Sangster's reliance on cases that hold that a plaintiff is not required to seek employment that is outside her area of residence, distasteful, essentially different, or inferior is misplaced. Apparently, her main reason for preferring the stewardess position to that of stewardess supervisor was that she could tailor her schedule to that of her pilot-husband. Certainly United was unjustified in denying her that opportunity solely on the basis of her sex and marital status. Nonetheless, Sangster was not entitled to remain idle for eight years after quitting substantially equivalent employment even if her right to seek employment with a different employer is given full recognition. We conclude that Sangster did not meet her duty to mitigate her damages, and that denial of back pay under the circumstances would not frustrate Title VII's remedial purposes. See DeLorean Cadillac, Inc. v. NLRB, 614 F.2d 554, 555 (6th Cir. 1980) (finding of reasonable diligence unsupported by record as a whole where based on uncorroborated testimony by discriminatee of his efforts to secure a job). Cf. Inda v. United Air Lines, Inc., 565 F.2d 554 (9th Cir. 1977), cert. denied, 435 U.S. 1007, 98 S.Ct. 1877, 56 L.Ed.2d 388 (1978) (reasonable diligence on the part of two stewardesses, each unemployed for less than nine months, shown by credible testimony); Sprogis v. United Air Lines, Inc., 517 F.2d 387 (7th Cir. 1975) (reasonable diligence after discriminatory discharge shown on the part of married stewardess by at least one formal application for employment and the procurement of a temporary two-month job during a two-year period of unemployment).
B. Attorneys' Fees
An award of attorneys' fees in a Title VII suit is within the broad discretion of the trial court and should be proportionate to the extent to which the plaintiff prevails in the suit. Schaeffer v. San Diego Yellow Cabs, Inc., 462 F.2d 1002, 1008 (9th Cir. 1972). The trial judge is in the best position to evaluate the complexity of the case as well as other relevant factors. We affirm the award of attorneys' fees in the amount set by the trial court, finding no abuse of discretion.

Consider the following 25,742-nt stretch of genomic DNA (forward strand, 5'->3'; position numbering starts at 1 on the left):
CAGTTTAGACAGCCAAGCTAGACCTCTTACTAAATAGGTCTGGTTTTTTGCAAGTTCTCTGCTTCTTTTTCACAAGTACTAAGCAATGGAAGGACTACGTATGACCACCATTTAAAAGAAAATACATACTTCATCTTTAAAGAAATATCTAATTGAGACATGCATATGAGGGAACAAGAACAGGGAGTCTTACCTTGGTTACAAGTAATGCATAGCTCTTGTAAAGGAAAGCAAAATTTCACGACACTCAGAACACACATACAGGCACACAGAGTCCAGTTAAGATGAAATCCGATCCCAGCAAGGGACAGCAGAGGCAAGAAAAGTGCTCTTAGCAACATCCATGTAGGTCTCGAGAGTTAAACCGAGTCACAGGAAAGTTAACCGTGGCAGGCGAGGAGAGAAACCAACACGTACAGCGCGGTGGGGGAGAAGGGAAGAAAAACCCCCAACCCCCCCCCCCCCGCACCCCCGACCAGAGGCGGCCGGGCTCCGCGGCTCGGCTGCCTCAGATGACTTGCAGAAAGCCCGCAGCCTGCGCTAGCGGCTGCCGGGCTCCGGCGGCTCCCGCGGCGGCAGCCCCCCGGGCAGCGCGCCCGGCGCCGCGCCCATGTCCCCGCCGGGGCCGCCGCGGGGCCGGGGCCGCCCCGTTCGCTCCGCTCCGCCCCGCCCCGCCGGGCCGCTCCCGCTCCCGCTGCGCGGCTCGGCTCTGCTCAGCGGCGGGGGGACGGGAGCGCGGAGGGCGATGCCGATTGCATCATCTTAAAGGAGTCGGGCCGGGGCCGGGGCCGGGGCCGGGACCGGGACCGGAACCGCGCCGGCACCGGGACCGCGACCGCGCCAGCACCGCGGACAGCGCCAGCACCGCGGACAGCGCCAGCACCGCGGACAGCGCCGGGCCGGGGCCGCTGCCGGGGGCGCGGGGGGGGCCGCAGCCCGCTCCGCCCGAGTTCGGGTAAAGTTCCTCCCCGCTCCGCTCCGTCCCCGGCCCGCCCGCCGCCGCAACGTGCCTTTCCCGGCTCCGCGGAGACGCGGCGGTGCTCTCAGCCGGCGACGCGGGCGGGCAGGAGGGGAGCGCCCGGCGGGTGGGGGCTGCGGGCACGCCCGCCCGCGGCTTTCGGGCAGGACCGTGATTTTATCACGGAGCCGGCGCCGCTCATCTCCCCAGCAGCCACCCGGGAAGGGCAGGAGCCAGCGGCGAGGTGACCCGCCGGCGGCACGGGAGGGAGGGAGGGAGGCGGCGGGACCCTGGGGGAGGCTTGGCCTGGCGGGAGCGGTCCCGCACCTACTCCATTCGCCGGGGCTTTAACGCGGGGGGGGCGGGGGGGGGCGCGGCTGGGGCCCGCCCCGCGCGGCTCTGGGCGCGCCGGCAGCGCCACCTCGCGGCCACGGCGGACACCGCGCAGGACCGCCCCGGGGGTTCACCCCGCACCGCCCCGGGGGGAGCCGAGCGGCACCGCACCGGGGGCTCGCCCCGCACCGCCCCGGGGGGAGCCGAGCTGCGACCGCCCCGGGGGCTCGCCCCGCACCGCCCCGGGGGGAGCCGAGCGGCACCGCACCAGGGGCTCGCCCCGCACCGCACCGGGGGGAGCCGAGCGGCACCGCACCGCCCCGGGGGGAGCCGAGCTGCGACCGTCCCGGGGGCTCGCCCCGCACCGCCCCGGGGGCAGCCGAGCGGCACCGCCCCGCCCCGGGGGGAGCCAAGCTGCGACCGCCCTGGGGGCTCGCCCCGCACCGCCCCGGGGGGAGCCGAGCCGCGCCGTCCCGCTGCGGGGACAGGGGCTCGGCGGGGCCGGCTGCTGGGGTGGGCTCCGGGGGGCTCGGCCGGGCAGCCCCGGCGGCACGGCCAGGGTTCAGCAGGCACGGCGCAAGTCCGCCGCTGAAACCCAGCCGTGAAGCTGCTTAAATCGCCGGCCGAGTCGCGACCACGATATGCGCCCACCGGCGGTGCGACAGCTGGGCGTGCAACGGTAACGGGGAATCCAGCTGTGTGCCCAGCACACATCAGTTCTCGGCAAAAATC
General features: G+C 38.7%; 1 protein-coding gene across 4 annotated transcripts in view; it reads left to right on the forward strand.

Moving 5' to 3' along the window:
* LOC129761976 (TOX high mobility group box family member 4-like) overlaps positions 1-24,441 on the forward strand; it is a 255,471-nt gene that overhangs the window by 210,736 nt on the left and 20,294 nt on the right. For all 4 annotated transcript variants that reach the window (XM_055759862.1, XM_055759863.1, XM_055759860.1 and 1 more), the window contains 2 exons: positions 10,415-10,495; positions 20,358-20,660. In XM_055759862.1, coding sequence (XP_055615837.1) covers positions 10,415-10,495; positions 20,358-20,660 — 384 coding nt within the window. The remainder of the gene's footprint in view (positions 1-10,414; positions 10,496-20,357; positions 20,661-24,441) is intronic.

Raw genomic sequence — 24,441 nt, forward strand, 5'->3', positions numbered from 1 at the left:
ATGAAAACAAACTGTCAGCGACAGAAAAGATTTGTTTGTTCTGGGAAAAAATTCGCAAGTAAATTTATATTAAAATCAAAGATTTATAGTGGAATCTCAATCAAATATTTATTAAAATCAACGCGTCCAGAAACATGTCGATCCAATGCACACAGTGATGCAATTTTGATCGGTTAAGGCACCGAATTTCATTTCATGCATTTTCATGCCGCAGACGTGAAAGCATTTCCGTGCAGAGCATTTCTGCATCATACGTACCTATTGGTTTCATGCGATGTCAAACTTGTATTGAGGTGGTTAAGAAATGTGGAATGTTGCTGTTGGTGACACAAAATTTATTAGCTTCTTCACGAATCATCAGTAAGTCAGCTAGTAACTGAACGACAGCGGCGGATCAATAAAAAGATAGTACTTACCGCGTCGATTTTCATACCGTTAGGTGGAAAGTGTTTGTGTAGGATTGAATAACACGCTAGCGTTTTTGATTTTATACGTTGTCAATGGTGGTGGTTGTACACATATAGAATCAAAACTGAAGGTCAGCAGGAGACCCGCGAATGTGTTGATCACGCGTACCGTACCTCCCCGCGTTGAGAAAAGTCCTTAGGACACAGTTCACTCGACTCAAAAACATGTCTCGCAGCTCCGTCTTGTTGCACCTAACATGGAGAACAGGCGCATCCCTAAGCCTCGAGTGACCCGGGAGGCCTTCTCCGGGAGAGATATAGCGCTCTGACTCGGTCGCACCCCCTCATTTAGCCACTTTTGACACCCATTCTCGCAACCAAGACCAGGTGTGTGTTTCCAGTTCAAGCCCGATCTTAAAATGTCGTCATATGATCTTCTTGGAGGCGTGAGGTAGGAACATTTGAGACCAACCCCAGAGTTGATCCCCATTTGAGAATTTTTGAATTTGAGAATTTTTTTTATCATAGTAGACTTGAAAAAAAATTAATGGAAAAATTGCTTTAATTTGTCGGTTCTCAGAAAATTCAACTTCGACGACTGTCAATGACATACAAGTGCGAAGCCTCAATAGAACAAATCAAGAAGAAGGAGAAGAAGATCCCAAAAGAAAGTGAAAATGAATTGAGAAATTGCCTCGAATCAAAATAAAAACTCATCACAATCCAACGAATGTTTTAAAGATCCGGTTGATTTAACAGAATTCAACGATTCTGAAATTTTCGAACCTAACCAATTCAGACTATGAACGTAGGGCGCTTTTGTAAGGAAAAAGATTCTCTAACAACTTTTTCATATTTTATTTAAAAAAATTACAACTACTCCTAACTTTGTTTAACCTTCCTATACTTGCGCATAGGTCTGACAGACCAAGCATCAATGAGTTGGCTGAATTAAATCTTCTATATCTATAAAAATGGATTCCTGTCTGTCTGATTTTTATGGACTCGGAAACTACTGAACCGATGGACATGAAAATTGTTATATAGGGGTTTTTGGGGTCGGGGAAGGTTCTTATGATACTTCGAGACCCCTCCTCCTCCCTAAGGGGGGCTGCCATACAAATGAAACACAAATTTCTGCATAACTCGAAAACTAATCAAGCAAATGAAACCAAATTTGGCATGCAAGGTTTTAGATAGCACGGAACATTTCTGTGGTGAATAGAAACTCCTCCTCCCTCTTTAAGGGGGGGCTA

The district court issued a written opinion reported at Sangster v. United Air Lines, Inc., 438 F.Supp. 1221 (N.D.Cal.1977)
As summarized by the court, the evidence showed:
The plaintiff has testified that, with reference to the mitigation of damages in this case, which is the central and crucial issue, the plaintiff has testified that she reviewed classified ads for suitable jobs. However, there is no evidence that she made any calls with reference to her perusal of the classified ad section and we are talking of a period of almost 8 years from July 1969 to May 1977. Also that she applied as a cocktail waitress or restaurant hostess; the great majority of those, about 4 applications, made after she consulted her lawyer in December 1975, and only 2 before that time.
She inquired by telephone only of 4 travel agencies regarding employment. She did not apply to other airlines and she did not register at any employment agency for work or with the state nor did she apply for benefits, all of this during the said 8-year period. (RT: 127-28)
The record bears out this summary. See RT: 54-67, 124.
ALPA also contends that Sangster's claim was barred by the applicable state statute of limitations. This argument must fail. See Kirk v. Rockwell Int'l Corp., 578 F.2d 814, 819 (9th Cir. 1978). We also find no grounds for applying the equitable doctrine of laches to bar Sangster's claim. The considerable delay in filing her claim in district court was not an inexcusable lack of diligence in light of the facts that the EEOC did not inform Sangster of her right to sue and that she did not learn until some time in 1975 that she could sue without awaiting a final resolution by the EEOC. Cooper v. Bell, 628 F.2d 1208 at 1211 (9th Cir. 1980)